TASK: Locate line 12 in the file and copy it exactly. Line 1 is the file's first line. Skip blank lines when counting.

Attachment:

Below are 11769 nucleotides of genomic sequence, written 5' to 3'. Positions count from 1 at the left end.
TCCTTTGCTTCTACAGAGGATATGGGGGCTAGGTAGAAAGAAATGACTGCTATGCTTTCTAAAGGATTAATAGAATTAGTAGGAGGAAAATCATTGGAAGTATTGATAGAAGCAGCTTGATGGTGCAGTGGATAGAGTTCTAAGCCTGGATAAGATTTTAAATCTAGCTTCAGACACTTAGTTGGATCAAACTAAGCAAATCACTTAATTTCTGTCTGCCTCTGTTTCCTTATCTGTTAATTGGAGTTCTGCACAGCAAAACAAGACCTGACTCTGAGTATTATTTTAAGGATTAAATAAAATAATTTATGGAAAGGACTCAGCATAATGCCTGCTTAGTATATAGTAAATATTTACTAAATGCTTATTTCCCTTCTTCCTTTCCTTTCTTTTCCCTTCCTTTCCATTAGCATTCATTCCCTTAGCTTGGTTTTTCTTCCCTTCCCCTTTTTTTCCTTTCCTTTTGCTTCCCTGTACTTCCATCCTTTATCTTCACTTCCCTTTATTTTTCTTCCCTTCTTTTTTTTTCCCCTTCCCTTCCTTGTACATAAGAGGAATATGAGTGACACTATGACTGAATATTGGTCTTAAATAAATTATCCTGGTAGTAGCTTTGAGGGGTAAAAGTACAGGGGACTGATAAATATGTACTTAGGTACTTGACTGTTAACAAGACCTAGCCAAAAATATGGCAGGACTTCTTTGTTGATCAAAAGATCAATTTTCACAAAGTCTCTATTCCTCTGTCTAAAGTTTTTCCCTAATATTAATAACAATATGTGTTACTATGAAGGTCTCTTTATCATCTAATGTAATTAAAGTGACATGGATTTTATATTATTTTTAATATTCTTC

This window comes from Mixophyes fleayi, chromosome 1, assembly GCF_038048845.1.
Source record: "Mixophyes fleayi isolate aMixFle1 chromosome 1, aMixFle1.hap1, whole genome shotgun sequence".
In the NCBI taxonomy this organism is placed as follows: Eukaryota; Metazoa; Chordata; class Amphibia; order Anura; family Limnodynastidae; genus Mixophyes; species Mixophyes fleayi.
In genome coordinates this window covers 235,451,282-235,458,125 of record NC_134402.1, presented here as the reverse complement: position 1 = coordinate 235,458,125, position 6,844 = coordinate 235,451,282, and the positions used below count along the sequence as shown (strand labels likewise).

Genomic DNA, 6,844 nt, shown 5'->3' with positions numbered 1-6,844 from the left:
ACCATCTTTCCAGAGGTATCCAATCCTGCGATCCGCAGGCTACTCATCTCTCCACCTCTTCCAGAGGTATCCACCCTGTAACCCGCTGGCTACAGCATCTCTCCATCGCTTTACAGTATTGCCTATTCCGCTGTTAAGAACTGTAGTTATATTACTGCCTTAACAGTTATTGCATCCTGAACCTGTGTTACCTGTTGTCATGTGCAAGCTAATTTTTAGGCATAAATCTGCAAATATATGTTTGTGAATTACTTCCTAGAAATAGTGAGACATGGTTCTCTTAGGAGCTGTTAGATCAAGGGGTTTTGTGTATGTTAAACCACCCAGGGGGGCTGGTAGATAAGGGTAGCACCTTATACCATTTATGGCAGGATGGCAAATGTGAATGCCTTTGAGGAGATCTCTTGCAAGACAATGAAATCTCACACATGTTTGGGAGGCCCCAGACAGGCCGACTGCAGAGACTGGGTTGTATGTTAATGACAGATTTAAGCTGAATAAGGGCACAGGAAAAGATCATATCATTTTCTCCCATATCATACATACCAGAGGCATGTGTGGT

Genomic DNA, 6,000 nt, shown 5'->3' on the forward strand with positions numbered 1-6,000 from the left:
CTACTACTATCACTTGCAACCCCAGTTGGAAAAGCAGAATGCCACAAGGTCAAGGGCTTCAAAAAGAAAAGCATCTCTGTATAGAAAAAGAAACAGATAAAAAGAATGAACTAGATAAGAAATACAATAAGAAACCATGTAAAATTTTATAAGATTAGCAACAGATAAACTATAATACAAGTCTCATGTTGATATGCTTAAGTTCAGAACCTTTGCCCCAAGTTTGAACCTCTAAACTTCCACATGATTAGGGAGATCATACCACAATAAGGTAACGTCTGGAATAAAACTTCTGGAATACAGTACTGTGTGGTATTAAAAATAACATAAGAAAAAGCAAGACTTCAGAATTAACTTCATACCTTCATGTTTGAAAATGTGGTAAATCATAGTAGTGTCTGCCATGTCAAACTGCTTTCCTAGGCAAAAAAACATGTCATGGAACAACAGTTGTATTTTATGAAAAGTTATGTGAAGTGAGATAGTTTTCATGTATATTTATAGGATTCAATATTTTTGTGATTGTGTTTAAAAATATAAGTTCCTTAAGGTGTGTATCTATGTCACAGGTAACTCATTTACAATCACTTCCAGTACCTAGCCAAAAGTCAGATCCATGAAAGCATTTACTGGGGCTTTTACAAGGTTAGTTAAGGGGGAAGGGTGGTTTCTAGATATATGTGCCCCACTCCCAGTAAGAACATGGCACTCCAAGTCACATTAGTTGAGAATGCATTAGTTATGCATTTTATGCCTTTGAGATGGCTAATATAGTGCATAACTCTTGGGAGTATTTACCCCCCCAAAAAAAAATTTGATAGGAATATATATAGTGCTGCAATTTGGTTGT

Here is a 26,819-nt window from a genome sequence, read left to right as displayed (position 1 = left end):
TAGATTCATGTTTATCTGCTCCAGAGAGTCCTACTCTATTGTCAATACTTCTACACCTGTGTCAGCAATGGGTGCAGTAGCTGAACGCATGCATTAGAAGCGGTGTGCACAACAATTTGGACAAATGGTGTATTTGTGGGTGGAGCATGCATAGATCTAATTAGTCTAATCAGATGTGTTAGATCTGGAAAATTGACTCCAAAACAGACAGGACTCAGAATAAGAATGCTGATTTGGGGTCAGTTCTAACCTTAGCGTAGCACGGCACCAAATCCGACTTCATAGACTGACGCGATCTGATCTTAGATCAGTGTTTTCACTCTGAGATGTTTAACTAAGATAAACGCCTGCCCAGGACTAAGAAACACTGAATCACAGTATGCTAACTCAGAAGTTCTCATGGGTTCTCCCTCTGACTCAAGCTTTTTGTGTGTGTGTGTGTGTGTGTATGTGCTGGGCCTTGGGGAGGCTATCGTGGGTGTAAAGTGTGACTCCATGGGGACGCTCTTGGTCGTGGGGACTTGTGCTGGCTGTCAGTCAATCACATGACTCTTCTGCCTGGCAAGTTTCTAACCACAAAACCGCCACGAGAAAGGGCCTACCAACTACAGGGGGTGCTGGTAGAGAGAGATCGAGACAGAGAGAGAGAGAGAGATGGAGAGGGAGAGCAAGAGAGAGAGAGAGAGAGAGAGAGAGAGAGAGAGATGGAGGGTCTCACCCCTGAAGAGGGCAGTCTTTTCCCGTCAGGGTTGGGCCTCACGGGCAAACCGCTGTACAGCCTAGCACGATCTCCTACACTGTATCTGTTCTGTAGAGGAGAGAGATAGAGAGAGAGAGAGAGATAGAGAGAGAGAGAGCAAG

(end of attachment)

TAGATTCATGTTTATCTGCTCCAGAGAGTCCTACTCTATTGTCAATACTTCTACACCTGTGTCAGCAATGGGTGCAGTAGCTGAACGCATGCATTAGAAGCGGTGTGCACAACAATTTGGACAAATGGTGTATTTGTGGGTGGAGCATGCATAGATCTAATTAGTCTAATCAGATGTGTTAGATCTGGAAAATTGACTCCAAAACAGACAGGACTCAGAATAAGAATGCTGATTTGGGGTCAGTTCTAACCTTAGCGTAGCACGGCACCAAATCCGACTTCATAGACTGACGCGATCTGATCTTAGATCAGTGTTTTCACTCTGAGATGTTTAACTAAGATAAACGCCTGCCCAGGACTAAGAAACACTGAATCACAGTATGCTAACTCAGAAGTTCTCATGGGTTCTCCCTCTGACTCAAGCTTTTTGTGTGTGTGTGTGTGTGTGTATGTGCTGGGCCTTGGGGAGGCTATCGTGGGTGTAAAGTGTGACTCCATGGGGACGCTCTTGGTCGTGGGGACTTGTGCTGGCTGTCAGTCAATCACATGACTCTTCTGCCTGGCAAGTTTCTAACCACAAAACCGCCACGAGAAAGGGCCTACCAACTACAGGGGGTGCTGGTAGAGAGAGATCGAGACAGAGAGAGAGAGAGAGATGGAGAGGGAGAGCAAGAGAGAGAGAGAGAGAGAGAGAGAGAGAGAGAGATGGAGGGTCTCACCCCTGAAGAGGGCAGTCTTTTCCCGTCAGGGTTGGGCCTCACGGGCAAACCGCTGTACAGCCTAGCACGATCTCCTACACTGTATCTGTTCTGTAGAGGAGAGAGATAGAGAGAGAGAGAGAGATAGAGAGAGAGAGAGCAAG